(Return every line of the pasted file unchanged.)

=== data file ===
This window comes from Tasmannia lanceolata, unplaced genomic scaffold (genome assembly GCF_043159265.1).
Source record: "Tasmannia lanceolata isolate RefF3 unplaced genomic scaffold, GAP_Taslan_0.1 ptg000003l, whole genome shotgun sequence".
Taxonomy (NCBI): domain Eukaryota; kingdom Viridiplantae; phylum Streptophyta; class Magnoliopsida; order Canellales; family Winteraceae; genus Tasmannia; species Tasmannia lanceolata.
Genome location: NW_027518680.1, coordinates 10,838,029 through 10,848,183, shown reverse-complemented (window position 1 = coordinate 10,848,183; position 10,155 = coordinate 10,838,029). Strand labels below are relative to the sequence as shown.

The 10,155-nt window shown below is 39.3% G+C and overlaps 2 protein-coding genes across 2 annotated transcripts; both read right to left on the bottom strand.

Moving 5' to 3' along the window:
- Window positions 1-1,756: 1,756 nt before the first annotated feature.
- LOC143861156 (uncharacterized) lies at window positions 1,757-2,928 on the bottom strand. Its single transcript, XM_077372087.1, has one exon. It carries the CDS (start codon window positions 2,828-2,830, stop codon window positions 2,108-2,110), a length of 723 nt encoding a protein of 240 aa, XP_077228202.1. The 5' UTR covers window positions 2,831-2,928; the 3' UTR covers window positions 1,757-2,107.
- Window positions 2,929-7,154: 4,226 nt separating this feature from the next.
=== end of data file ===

This window comes from Tasmannia lanceolata, unplaced genomic scaffold (genome assembly GCF_043159265.1).
Source record: "Tasmannia lanceolata isolate RefF3 unplaced genomic scaffold, GAP_Taslan_0.1 ptg000003l, whole genome shotgun sequence".
Taxonomy (NCBI): domain Eukaryota; kingdom Viridiplantae; phylum Streptophyta; class Magnoliopsida; order Canellales; family Winteraceae; genus Tasmannia; species Tasmannia lanceolata.
Genome location: NW_027518680.1, coordinates 10,838,029 through 10,848,183, shown reverse-complemented (window position 1 = coordinate 10,848,183; position 10,155 = coordinate 10,838,029). Strand labels below are relative to the sequence as shown.

The 10,155-nt window shown below is 39.3% G+C and overlaps 2 protein-coding genes across 2 annotated transcripts; both read right to left on the bottom strand.

Moving 5' to 3' along the window:
- Window positions 1-1,756: 1,756 nt before the first annotated feature.
- LOC143861156 (uncharacterized) lies at window positions 1,757-2,928 on the bottom strand. Its single transcript, XM_077372087.1, has one exon. It carries the CDS (start codon window positions 2,828-2,830, stop codon window positions 2,108-2,110), a length of 723 nt encoding a protein of 240 aa, XP_077228202.1. The 5' UTR covers window positions 2,831-2,928; the 3' UTR covers window positions 1,757-2,107.
- Window positions 2,929-7,154: 4,226 nt separating this feature from the next.